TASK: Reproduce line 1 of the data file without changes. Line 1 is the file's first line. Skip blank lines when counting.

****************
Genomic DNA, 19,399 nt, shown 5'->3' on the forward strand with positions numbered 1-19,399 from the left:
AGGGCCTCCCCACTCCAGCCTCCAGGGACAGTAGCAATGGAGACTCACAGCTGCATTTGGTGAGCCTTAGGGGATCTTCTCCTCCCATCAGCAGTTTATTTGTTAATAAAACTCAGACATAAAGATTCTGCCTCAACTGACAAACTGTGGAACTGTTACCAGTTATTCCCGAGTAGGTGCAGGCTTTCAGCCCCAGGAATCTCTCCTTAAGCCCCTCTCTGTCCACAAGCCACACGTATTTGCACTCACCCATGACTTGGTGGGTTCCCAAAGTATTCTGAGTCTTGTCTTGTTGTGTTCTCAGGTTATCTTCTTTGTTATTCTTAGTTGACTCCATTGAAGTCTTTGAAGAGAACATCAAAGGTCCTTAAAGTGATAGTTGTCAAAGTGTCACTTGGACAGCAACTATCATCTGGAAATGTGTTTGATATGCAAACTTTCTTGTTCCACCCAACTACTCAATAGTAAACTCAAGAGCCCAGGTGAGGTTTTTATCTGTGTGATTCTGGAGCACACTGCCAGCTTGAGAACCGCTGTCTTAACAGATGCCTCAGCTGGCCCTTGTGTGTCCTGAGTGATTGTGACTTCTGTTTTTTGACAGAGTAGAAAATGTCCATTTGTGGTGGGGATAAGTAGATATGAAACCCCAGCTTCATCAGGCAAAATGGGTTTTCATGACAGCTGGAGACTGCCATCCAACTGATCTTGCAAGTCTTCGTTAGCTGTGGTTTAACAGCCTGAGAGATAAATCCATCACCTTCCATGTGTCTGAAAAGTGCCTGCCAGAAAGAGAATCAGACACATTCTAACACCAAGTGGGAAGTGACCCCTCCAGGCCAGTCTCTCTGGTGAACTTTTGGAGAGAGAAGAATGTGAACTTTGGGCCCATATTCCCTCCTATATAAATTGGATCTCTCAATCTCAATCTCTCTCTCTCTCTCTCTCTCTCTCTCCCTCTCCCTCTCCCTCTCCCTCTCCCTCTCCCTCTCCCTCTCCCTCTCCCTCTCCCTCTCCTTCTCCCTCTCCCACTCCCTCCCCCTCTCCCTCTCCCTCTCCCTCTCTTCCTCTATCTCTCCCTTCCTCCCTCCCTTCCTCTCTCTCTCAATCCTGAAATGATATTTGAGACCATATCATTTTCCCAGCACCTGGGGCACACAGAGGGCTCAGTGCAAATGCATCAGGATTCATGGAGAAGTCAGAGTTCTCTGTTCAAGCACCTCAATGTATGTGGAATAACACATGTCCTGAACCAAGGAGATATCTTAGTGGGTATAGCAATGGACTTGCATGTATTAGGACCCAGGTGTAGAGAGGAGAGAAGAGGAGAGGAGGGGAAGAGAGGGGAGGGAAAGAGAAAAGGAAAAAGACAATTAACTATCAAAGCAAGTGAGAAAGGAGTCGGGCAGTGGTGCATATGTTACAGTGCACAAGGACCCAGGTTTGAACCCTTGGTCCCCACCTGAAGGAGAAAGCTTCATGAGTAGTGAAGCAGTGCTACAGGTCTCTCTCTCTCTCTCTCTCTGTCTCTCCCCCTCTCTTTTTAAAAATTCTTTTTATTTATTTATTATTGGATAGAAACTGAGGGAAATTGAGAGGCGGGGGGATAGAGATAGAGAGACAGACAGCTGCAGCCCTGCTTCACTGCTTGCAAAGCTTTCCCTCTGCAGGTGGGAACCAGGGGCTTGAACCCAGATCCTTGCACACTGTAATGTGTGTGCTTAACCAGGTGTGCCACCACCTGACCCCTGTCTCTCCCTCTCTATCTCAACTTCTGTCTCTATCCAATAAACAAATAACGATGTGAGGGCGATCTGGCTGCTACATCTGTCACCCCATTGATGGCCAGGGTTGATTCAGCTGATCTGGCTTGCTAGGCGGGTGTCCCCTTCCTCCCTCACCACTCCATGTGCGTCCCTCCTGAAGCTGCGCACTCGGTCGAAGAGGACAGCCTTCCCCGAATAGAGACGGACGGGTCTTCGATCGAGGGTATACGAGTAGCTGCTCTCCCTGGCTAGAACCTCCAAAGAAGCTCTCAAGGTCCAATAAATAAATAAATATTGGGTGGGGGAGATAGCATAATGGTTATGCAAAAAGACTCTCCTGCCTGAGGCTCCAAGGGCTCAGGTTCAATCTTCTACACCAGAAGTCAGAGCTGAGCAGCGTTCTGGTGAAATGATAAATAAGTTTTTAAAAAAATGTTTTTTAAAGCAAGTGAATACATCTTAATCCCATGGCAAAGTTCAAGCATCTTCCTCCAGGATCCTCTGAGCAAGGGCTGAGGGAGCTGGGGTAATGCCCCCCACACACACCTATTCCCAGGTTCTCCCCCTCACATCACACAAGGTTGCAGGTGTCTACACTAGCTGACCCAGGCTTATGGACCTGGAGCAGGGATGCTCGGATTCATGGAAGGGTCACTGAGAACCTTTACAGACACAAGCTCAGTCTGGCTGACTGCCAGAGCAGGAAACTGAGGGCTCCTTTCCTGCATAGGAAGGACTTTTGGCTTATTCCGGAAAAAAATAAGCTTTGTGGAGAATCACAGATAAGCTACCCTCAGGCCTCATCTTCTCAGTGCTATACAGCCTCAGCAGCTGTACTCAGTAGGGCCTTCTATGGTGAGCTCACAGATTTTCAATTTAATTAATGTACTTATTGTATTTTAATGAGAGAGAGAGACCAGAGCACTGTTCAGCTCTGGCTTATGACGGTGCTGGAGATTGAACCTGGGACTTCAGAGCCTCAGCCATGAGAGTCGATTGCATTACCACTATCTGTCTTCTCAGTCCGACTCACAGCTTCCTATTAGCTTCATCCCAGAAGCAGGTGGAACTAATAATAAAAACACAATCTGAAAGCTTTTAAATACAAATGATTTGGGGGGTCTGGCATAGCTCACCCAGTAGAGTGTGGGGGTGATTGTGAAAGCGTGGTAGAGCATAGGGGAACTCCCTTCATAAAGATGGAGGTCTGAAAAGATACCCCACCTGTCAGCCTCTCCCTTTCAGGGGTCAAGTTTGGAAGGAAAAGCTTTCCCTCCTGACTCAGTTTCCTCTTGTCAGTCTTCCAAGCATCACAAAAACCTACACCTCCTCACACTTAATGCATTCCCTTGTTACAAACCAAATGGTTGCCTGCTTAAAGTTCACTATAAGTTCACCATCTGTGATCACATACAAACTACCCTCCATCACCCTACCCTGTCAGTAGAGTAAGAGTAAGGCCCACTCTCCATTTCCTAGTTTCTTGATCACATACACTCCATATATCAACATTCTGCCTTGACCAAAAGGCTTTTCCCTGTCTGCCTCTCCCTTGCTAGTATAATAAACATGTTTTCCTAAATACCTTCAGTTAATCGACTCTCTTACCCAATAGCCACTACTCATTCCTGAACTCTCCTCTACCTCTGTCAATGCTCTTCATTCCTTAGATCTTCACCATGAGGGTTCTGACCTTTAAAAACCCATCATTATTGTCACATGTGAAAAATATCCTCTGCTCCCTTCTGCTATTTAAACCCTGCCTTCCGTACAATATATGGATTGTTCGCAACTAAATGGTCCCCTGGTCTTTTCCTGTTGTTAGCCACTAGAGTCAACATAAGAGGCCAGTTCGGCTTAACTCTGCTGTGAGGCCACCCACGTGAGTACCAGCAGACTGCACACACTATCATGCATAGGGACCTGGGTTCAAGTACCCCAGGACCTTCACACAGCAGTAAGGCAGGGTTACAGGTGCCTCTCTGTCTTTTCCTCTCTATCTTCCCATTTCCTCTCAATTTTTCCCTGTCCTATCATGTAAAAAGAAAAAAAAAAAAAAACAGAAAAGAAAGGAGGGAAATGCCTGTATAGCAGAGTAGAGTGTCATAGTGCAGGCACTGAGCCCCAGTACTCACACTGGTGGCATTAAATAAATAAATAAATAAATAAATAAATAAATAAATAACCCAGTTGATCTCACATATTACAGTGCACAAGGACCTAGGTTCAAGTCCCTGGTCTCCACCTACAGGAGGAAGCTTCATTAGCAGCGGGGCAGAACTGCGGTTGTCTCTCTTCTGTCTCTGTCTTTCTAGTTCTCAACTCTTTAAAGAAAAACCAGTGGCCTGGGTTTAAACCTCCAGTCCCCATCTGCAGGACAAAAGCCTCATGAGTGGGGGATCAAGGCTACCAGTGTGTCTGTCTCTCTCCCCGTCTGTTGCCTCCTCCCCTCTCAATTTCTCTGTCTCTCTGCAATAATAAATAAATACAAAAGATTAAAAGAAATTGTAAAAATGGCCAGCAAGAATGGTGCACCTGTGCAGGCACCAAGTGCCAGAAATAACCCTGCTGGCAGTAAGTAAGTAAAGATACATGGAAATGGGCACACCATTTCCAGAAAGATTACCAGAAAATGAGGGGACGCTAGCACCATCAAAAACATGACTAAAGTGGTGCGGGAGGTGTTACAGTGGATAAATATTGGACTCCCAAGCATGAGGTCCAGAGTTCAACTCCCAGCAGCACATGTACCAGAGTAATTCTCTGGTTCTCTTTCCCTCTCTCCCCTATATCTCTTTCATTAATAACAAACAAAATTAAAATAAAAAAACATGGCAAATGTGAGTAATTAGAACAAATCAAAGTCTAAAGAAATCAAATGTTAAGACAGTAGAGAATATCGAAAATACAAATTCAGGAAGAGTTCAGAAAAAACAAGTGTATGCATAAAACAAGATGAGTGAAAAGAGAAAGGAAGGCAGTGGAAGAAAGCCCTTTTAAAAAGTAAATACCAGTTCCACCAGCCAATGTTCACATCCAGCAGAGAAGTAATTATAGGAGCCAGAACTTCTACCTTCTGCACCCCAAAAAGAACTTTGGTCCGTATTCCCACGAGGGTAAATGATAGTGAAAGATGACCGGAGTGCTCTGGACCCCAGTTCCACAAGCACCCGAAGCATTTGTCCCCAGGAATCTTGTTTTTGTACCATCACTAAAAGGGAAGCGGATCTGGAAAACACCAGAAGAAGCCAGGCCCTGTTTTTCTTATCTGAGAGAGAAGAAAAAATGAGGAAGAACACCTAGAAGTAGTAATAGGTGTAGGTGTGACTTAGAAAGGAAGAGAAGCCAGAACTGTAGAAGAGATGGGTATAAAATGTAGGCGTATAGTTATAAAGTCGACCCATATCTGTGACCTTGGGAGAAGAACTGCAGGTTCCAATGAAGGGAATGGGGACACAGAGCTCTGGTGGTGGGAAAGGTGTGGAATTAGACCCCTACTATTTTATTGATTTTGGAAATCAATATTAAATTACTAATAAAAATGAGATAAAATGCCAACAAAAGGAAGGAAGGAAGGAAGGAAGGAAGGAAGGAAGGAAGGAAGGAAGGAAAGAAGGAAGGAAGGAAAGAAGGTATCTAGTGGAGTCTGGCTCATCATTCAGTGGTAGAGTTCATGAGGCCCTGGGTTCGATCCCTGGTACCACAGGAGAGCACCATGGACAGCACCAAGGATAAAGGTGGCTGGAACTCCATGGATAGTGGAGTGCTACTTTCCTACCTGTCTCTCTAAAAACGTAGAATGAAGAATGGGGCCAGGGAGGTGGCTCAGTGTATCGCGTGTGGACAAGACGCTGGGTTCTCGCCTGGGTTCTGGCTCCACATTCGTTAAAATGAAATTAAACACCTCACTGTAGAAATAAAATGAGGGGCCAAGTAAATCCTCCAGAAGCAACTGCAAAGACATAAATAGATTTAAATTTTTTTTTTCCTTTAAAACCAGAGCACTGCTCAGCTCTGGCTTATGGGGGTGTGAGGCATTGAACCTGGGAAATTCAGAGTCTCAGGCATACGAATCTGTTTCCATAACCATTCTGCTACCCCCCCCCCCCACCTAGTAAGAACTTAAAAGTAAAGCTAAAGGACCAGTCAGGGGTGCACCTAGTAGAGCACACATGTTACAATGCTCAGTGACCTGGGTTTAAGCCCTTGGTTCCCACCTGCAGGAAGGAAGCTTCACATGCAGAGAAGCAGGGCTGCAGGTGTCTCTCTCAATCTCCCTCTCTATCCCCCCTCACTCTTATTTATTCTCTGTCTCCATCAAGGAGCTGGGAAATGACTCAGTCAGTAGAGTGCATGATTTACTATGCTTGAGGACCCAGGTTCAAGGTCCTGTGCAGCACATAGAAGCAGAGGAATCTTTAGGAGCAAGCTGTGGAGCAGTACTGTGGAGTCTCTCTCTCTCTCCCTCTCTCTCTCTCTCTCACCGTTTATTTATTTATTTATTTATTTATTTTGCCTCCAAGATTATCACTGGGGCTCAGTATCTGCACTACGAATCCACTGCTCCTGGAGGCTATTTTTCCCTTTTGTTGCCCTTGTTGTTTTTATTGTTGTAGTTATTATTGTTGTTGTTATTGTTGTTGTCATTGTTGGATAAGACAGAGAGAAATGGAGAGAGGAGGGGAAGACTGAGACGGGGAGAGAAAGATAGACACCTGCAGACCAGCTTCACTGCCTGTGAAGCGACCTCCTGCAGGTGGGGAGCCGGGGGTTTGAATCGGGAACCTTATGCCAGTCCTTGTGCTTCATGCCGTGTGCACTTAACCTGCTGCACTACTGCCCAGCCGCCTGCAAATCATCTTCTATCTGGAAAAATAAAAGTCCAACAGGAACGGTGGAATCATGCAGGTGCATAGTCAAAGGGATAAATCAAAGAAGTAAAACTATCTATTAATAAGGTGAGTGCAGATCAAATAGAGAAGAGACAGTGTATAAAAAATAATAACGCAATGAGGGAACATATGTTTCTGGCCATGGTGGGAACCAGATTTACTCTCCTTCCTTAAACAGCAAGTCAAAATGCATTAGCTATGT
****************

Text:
Genomic DNA, 19,399 nt, shown 5'->3' on the forward strand with positions numbered 1-19,399 from the left: